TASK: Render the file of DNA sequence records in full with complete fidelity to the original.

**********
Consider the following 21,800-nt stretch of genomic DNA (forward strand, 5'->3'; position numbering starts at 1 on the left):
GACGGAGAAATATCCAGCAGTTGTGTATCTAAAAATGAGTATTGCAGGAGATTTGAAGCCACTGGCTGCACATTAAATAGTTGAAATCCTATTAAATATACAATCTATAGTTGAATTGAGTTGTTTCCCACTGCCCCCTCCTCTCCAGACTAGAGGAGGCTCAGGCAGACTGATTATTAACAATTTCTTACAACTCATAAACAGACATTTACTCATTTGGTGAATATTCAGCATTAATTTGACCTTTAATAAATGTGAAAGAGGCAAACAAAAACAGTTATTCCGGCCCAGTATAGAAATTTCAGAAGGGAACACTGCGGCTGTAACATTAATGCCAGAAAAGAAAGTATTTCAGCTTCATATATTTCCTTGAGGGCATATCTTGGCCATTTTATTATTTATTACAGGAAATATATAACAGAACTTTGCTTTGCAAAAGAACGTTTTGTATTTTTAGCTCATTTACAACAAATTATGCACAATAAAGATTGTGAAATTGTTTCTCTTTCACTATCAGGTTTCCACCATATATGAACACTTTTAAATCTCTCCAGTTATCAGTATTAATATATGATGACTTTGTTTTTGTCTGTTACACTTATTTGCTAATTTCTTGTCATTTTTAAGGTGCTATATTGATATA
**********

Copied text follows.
Consider the following 21,800-nt stretch of genomic DNA (forward strand, 5'->3'; position numbering starts at 1 on the left):
GACGGAGAAATATCCAGCAGTTGTGTATCTAAAAATGAGTATTGCAGGAGATTTGAAGCCACTGGCTGCACATTAAATAGTTGAAATCCTATTAAATATACAATCTATAGTTGAATTGAGTTGTTTCCCACTGCCCCCTCCTCTCCAGACTAGAGGAGGCTCAGGCAGACTGATTATTAACAATTTCTTACAACTCATAAACAGACATTTACTCATTTGGTGAATATTCAGCATTAATTTGACCTTTAATAAATGTGAAAGAGGCAAACAAAAACAGTTATTCCGGCCCAGTATAGAAATTTCAGAAGGGAACACTGCGGCTGTAACATTAATGCCAGAAAAGAAAGTATTTCAGCTTCATATATTTCCTTGAGGGCATATCTTGGCCATTTTATTATTTATTACAGGAAATATATAACAGAACTTTGCTTTGCAAAAGAACGTTTTGTATTTTTAGCTCATTTACAACAAATTATGCACAATAAAGATTGTGAAATTGTTTCTCTTTCACTATCAGGTTTCCACCATATATGAACACTTTTAAATCTCTCCAGTTATCAGTATTAATATATGATGACTTTGTTTTTGTCTGTTACACTTATTTGCTAATTTCTTGTCATTTTTAAGGTGCTATATTGATATA